Bean Commission funds research
The Wyoming Bean Commission recently held a meeting at the end of February via teleconference, during which the Commission selected six dry bean research projects for funding.
According to a March 7 press release, $34,215 was funded to the six projects.
“The projects chosen are funded through assessments collected on dry bean sales in Wyoming and include a variety of topics that will assist bean growers in the coming years,” says the release.
According to Hank Uhden, Wyoming Department of Agriculture (WDA) Technical Services Division manager, the Bean Commission was formed in 2015 by the Wyoming Legislature and is funded through assessments on dry bean sales.
“WDA administers the commission itself and the collection of assessments,” he says.
The six-member commission was originally appointed by Gov. Matt Mead and includes four bean growers and two bean handlers.
The primary purpose of the commission is to pool resources for research on dry beans in the state of Wyoming, as well as to provide a voice for the industry.
The commission is also seeking to work with neighboring state commissions and universities, in both Colorado and Idaho, to share expertise.
The Bean Commission will be funding six research projects for the upcoming year.
“Of the six projects we’re funding, four of them were renewed from last year,” comments Uhden.
While not on the research project list, a producer survey that was funded last year is reaching completion, as surveys were sent out at the end of March.
“The Commission wants to hear directly from producers about what is important in the dry bean industry to see how to best utilize the funds from the assessment,” he explains.
Two of the research projects include edible dry beans as part of a crop rotation and cooperative dry bean nurseries.
Another main topic of research is studying drought-resistant varieties based on bean genotype.
“Researchers are looking at a lot of drought-resistant varieties and identifying which varieties available in other states could be adapted here. These varieties don’t have the high water needs of a lot of the beans that we’re currently growing,” he says.
In addition to using genetics to identify drought-resistant varieties, researchers are also using genetic information to look at the option of direct harvesting beans.
“They’re looking to see if direct harvest is an option and if can they find a bean that has genetic traits to grow a little taller,” continues Uhden.
As part of the selection process, the commission sent out a request for proposals.
Uhden notes that key researchers from the University of Wyoming (UW) were present throughout the commission’s meetings and discussion.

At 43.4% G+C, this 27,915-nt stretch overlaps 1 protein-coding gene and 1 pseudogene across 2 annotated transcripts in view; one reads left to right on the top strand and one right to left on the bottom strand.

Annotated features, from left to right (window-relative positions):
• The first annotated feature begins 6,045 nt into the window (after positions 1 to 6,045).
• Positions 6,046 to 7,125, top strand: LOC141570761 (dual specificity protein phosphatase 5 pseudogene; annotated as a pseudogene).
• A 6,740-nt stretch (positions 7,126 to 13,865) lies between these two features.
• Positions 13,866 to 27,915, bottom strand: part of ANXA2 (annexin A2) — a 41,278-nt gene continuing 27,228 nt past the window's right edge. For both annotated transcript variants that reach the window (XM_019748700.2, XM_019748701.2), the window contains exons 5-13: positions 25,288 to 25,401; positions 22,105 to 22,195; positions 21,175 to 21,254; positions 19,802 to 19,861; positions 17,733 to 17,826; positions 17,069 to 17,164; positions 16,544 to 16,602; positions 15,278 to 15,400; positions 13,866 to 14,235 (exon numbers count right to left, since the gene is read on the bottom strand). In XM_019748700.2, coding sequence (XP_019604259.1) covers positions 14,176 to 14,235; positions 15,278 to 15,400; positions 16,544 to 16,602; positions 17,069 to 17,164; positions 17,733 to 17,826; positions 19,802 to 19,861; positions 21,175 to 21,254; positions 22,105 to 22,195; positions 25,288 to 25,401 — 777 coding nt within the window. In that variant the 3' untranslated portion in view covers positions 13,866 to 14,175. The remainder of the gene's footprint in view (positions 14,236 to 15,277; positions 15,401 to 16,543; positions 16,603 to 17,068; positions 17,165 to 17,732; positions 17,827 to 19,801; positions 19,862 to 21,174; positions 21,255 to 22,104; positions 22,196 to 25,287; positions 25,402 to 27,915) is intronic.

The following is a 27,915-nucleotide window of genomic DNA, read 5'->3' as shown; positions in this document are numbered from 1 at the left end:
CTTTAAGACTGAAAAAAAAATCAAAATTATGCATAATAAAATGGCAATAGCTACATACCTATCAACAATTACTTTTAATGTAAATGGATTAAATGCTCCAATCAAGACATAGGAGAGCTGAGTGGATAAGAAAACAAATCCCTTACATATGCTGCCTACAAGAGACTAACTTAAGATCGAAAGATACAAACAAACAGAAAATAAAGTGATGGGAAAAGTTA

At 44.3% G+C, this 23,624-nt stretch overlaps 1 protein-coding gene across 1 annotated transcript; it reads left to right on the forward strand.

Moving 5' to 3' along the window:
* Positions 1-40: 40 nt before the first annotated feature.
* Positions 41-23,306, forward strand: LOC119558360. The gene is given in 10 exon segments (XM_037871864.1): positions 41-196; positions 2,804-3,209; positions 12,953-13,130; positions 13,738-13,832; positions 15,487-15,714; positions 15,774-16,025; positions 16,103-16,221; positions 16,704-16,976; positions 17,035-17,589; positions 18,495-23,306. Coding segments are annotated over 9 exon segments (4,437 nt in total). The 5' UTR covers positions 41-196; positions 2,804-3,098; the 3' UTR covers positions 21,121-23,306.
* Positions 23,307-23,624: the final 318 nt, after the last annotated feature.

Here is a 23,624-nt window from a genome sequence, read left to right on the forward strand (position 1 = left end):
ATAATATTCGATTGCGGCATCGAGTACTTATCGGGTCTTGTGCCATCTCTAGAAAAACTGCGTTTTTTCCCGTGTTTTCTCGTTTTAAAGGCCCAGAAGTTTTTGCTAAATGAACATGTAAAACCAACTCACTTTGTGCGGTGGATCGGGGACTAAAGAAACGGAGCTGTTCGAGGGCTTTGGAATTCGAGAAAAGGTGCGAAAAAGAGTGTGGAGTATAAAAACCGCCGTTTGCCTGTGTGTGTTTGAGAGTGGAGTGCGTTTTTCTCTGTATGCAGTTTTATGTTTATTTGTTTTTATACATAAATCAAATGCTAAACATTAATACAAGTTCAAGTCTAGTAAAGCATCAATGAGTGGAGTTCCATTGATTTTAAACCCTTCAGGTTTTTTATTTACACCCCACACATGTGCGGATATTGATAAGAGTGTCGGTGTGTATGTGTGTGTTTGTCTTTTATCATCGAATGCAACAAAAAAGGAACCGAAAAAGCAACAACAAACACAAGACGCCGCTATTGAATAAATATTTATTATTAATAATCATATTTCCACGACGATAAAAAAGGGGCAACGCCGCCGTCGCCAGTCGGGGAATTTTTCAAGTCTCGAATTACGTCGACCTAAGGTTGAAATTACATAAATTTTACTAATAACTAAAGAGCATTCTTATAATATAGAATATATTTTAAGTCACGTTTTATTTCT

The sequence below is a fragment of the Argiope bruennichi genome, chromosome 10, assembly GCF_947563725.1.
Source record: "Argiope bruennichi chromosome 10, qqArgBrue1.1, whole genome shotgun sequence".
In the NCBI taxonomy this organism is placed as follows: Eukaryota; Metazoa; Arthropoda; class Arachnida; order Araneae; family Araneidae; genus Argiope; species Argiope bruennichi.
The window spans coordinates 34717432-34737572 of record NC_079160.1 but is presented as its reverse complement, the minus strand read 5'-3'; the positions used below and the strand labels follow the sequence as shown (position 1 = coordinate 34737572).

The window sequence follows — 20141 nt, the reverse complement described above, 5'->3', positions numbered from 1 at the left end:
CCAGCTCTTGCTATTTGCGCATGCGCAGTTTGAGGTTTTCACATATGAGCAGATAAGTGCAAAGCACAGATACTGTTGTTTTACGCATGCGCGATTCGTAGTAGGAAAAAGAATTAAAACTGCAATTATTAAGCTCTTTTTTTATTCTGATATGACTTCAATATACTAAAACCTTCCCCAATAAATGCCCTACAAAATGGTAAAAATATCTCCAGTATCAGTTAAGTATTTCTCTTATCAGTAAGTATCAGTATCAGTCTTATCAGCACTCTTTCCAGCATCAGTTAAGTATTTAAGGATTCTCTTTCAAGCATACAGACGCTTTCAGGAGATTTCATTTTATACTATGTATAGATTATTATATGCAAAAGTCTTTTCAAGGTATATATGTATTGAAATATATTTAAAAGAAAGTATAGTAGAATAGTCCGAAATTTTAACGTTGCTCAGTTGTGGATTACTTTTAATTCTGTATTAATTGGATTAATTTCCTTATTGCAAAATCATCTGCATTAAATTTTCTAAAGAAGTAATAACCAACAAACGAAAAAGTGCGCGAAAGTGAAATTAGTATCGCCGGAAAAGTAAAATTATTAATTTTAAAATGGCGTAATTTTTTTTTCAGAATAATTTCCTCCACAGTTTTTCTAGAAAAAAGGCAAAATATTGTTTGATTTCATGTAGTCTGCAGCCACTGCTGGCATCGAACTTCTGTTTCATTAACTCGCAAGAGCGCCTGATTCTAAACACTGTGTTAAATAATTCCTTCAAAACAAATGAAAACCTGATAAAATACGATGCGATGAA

“Through those discussions with the commission, university researchers were able to get a good feel for what the commission was looking for in their discussions,” he says.
Input was also taken from the annual Wyoming Crop Improvement Association meeting.
“One of the ideas that came through was the element of fertility that we need to look at in dry beans,” he continues. “UW came back this year with proposed projects in that area.”
The upcoming producer survey will also be critical in selecting future research projects for funding.
“The commission knows that they don’t get 100 percent participation from everybody across the state at these grower meetings, which makes responses to these surveys important,” comments Uhden.
Uhden notes that the commission will most likely have one more spring or early summer meeting for 2017
“If we don’t do one in late spring or early summer, we’ll have a meeting in the fall,” he explains.
Another large project is the upcoming election cycle, which will elect one handler and two grower positions on the commission.
Individuals who paid the assessment last year will be eligible to vote and should receive the ballots in the mail by the beginning of April.
According to Uhden, each individual serving on the board is eligible to serve one additional term if they are re-elected.
“The growers and the handlers are able to vote by either checking that they want to retain who is on the commission or by writing in a new person,” he concludes. “Should somebody want to get on the commission, they could campaign amongst their peers who grow beans to write their name in.”
Emilee Gibb is editor of Wyoming Livestock Roundup and can be reached at firstname.lastname@example.org.